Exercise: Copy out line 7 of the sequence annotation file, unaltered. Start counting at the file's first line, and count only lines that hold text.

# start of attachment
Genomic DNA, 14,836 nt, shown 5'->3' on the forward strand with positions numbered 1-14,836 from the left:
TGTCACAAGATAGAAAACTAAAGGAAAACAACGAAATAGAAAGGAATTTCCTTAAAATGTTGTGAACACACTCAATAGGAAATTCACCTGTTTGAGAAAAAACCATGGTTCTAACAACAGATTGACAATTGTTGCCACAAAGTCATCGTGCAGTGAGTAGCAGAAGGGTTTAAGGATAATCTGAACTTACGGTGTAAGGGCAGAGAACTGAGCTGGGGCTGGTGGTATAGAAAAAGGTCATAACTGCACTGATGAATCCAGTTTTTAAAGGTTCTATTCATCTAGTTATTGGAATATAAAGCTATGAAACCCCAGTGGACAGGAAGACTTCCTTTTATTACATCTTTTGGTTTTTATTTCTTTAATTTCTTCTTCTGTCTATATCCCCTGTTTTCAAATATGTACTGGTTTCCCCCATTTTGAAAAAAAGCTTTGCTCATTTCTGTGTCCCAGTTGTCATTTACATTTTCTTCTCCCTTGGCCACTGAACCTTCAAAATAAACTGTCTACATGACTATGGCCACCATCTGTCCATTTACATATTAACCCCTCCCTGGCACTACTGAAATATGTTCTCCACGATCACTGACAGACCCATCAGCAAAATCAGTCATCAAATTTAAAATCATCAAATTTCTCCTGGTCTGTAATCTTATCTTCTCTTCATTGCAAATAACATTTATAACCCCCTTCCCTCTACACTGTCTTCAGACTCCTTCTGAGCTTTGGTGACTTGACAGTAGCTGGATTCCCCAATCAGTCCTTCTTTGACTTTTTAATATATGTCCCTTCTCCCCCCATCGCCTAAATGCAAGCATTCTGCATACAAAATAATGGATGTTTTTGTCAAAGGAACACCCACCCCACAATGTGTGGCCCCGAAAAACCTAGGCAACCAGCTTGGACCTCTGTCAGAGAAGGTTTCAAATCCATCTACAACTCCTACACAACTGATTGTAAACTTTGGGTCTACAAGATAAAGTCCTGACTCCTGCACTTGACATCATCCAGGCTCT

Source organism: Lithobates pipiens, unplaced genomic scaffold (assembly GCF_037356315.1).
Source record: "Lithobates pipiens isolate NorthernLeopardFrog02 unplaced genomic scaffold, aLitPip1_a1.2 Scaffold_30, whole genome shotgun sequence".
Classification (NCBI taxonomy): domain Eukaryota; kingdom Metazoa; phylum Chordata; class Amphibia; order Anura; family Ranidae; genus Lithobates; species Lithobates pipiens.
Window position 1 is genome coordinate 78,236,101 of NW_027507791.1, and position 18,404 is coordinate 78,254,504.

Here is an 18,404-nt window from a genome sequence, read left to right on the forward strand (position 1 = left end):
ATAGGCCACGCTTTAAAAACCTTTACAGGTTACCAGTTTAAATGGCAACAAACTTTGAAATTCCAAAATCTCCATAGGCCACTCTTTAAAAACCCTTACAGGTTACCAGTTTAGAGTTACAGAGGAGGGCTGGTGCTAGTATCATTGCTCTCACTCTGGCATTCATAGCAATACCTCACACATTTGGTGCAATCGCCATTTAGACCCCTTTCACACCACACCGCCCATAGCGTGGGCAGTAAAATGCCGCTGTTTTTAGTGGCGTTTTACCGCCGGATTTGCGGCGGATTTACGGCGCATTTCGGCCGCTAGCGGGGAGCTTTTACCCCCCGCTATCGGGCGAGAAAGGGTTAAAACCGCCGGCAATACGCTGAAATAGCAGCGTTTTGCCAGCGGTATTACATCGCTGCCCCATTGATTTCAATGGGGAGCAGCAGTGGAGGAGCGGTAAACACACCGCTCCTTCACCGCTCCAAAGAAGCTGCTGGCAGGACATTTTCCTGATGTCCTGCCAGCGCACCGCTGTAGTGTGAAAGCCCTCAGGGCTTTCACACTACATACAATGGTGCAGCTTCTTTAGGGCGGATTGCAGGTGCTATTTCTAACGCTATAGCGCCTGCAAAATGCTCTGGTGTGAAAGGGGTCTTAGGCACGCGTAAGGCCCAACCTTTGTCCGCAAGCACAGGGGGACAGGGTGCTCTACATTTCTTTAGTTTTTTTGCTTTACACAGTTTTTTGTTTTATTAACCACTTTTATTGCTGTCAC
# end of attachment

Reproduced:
Here is an 18,404-nt window from a genome sequence, read left to right on the forward strand (position 1 = left end):